The Metropolitan Transportation Commission (MTC) and the Association of Bay Area Governments (ABAG) recently announced the release of a regional Bay Area housing plan called the CASA Compact. CASA is a good faith attempt by a field of public-interest entities to address California’s serious housing problems.
CASA combines proposals dealing with renter protections, streamlining approval of Accessory Dwelling Units (ADU’s or “granny” units), housing mandates and incentives in transit corridors, and a variety of proposals for new funding. CASA has quickly garnered both supporters and detractors in the Bay Area.
Larger municipalities see greater potential alignment with CASA plans. For smaller municipalities, CASA prescriptions may seem more onerous and out of scale. Meanwhile, rent and housing burdened residents in all areas of the state need relief and hope that economic and social goods emerge from the plan.
Generated by a consortium of home builders, renter-rights advocates, and regional regulatory bodies, CASA hopes to establish a path forward in addressing the housing crisis. Funding for housing has been the critical problem since the loss of state redevelopment money in 2011. CASA is basically an attempt to replace redevelopment policy and money. Finding fair and apt ways to tax and fund large public initiatives like CASA is notoriously controversial and difficult. Yet the current housing crisis calls for bold action and compromises, to break the gridlock that often prevents housing from being built, particularly housing for those at the lower end of wage scale and most at need.
For Sonoma, as a small municipality with an authentic rural, agricultural-based history, there is legitimate wariness of CASA. Why? As often occurs in the crafting of such grand plans like CASA, those with the most to gain wield undue influence over the final product. CASA’s mandates will preempt local housing codes and are all but guaranteed to line the pockets of market rate real estate developers. Market rate developers do not satisfy the Bay Area’s greatest housing need: that of people earning the area median income and below. We do not endorse any solutions, including CASA, that place market rate housing at the center of a regional housing fix.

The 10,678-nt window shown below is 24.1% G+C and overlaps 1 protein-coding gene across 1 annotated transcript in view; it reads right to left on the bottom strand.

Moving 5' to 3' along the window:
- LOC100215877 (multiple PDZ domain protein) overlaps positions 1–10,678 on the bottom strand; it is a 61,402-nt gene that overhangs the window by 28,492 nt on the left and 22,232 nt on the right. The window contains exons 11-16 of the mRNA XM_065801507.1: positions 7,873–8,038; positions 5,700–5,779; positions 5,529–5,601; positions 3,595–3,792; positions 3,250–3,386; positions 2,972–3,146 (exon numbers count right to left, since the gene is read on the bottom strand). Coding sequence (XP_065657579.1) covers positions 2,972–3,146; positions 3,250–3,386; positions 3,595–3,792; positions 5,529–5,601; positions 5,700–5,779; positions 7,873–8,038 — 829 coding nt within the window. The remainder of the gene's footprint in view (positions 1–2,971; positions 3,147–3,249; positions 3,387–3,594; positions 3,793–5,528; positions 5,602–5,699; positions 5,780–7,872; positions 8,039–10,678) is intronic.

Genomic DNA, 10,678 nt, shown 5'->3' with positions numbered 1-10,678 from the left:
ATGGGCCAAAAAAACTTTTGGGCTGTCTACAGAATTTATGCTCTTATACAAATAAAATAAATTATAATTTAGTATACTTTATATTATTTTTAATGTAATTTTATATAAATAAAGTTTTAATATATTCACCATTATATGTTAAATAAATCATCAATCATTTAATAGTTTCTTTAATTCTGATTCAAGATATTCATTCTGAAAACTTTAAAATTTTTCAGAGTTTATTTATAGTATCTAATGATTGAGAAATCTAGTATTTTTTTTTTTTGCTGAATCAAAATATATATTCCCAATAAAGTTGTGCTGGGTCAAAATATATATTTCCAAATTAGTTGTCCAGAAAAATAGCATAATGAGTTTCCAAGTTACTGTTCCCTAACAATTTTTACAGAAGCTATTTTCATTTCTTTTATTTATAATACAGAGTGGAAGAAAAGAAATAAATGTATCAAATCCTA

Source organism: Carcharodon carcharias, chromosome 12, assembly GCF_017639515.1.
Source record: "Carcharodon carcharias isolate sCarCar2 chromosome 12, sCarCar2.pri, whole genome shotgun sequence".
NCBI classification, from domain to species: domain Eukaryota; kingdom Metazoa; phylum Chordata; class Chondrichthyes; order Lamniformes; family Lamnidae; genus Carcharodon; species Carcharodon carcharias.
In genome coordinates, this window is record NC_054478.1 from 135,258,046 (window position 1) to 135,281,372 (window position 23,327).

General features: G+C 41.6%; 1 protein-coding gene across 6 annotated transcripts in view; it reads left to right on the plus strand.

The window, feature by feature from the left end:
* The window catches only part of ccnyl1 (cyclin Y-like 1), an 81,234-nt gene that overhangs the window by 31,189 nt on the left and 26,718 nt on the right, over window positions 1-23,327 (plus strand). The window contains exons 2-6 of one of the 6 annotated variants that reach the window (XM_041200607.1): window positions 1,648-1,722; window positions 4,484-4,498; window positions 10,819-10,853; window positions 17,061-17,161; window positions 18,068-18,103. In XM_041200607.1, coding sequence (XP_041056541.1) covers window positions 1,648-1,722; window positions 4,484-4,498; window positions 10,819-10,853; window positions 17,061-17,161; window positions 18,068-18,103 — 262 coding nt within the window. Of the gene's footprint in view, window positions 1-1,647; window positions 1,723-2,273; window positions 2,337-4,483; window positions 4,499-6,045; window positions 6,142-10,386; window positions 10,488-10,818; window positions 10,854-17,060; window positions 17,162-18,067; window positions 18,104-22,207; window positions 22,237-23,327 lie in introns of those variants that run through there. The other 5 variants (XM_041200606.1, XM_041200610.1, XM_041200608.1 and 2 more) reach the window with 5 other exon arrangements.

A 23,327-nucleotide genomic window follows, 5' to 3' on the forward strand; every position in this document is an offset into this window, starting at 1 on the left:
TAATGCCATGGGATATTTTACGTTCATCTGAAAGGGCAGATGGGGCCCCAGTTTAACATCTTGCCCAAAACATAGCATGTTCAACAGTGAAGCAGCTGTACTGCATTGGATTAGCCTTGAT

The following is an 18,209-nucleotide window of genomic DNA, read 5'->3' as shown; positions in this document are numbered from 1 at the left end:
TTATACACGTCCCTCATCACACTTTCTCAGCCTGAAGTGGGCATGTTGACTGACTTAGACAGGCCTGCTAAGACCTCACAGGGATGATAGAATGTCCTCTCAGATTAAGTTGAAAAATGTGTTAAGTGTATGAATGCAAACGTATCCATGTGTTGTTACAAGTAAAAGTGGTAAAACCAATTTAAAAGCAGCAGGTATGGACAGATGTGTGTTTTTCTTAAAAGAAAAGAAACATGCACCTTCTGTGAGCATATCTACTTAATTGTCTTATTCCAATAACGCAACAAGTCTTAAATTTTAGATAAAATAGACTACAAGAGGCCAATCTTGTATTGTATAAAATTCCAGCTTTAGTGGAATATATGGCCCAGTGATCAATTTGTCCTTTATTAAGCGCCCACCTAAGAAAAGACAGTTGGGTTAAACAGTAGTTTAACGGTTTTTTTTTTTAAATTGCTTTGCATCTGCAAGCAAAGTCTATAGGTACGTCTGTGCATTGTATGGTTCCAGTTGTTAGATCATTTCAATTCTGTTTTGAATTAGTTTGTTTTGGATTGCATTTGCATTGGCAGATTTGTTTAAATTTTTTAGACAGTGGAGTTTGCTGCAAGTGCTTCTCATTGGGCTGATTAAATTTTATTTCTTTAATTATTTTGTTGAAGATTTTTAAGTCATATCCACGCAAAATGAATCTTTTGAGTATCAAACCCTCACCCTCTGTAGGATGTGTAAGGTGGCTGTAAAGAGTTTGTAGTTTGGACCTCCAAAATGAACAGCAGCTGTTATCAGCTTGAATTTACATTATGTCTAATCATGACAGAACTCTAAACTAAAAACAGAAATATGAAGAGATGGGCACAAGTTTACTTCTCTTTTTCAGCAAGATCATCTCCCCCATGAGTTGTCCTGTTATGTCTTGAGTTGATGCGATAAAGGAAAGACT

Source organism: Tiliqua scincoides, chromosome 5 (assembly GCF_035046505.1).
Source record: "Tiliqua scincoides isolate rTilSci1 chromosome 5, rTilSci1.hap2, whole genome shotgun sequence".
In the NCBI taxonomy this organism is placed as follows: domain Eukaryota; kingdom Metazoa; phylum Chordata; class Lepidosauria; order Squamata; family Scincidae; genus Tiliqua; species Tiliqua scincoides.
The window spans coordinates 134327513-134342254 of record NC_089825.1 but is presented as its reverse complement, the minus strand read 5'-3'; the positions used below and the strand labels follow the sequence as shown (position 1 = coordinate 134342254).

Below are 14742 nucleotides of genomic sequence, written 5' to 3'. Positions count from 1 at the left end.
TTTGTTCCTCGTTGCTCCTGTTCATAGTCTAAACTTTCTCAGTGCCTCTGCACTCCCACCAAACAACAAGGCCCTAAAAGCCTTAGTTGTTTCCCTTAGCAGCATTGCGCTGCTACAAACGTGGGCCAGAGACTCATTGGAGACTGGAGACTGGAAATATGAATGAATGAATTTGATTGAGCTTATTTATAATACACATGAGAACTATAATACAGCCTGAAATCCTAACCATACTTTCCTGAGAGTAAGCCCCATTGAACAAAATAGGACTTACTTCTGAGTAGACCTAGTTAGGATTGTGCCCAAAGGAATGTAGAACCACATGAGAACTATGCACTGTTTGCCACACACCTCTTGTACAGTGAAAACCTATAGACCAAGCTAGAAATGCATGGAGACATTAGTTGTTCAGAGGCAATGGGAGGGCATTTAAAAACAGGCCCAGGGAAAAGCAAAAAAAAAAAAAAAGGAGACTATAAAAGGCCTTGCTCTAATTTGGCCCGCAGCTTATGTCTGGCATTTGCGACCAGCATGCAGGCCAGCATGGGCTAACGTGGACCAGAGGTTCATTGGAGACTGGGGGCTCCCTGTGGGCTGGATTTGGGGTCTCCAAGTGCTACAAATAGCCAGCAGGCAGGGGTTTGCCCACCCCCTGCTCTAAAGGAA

CASA in many respects represents business-as-usual trying to solve problems business-as-usual has created. Yet, with the housing crisis not going away by magic, and every region of the Bay Area needing to do its proportional share, participants at all levels are beholden to at least try to craft a solution with some hope of success.
Sonoma has the obligation of insuring that local housing development meets our community’s unique needs, while also addressing our proportional share of Bay Area housing. The scale and character of Sonoma defines its sense-of-place; preserving that has been the work of generations of leaders in this community. We find many of the CASA Compact’s aspirations worthy; it will therefore be up to smaller cities like Sonoma to simultaneously protect their character while accepting responsibility for housing the workforce local businesses employ and depend upon. Housing plans should be negotiated by individual communities with the state.
Regional approaches like CASA won’t be going away. We support a re-negotiated CASA Compact, that better fits smaller cities, not the one-size-fits-all CASA Compact as it stands.